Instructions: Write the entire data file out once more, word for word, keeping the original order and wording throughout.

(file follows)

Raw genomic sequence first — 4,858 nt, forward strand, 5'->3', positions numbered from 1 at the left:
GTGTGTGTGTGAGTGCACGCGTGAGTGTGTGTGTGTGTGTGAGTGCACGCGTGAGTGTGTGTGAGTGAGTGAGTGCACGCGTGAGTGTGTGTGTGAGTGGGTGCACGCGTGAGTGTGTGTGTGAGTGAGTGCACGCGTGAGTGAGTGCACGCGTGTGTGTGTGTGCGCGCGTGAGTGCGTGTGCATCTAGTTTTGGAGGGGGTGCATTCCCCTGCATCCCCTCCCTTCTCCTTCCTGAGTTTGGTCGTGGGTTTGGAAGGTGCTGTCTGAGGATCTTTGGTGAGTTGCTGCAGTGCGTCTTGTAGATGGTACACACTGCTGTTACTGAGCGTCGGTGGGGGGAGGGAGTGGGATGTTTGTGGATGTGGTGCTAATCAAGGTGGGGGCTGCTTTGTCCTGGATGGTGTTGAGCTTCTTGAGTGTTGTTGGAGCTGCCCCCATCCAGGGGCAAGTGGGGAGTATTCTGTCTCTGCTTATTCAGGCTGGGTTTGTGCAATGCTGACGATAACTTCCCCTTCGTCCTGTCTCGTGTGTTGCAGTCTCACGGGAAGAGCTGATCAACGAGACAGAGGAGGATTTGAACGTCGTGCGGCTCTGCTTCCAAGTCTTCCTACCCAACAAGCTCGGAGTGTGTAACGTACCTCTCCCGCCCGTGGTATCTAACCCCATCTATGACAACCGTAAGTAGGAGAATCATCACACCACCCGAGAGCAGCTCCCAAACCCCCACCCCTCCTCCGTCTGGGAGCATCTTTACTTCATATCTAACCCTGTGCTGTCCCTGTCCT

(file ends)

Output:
Raw genomic sequence first — 4,858 nt, forward strand, 5'->3', positions numbered from 1 at the left:
GTGTGTGTGTGAGTGCACGCGTGAGTGTGTGTGTGTGTGTGAGTGCACGCGTGAGTGTGTGTGAGTGAGTGAGTGCACGCGTGAGTGTGTGTGTGAGTGGGTGCACGCGTGAGTGTGTGTGTGAGTGAGTGCACGCGTGAGTGAGTGCACGCGTGTGTGTGTGTGCGCGCGTGAGTGCGTGTGCATCTAGTTTTGGAGGGGGTGCATTCCCCTGCATCCCCTCCCTTCTCCTTCCTGAGTTTGGTCGTGGGTTTGGAAGGTGCTGTCTGAGGATCTTTGGTGAGTTGCTGCAGTGCGTCTTGTAGATGGTACACACTGCTGTTACTGAGCGTCGGTGGGGGGAGGGAGTGGGATGTTTGTGGATGTGGTGCTAATCAAGGTGGGGGCTGCTTTGTCCTGGATGGTGTTGAGCTTCTTGAGTGTTGTTGGAGCTGCCCCCATCCAGGGGCAAGTGGGGAGTATTCTGTCTCTGCTTATTCAGGCTGGGTTTGTGCAATGCTGACGATAACTTCCCCTTCGTCCTGTCTCGTGTGTTGCAGTCTCACGGGAAGAGCTGATCAACGAGACAGAGGAGGATTTGAACGTCGTGCGGCTCTGCTTCCAAGTCTTCCTACCCAACAAGCTCGGAGTGTGTAACGTACCTCTCCCGCCCGTGGTATCTAACCCCATCTATGACAACCGTAAGTAGGAGAATCATCACACCACCCGAGAGCAGCTCCCAAACCCCCACCCCTCCTCCGTCTGGGAGCATCTTTACTTCATATCTAACCCTGTGCTGTCCCTGTCCT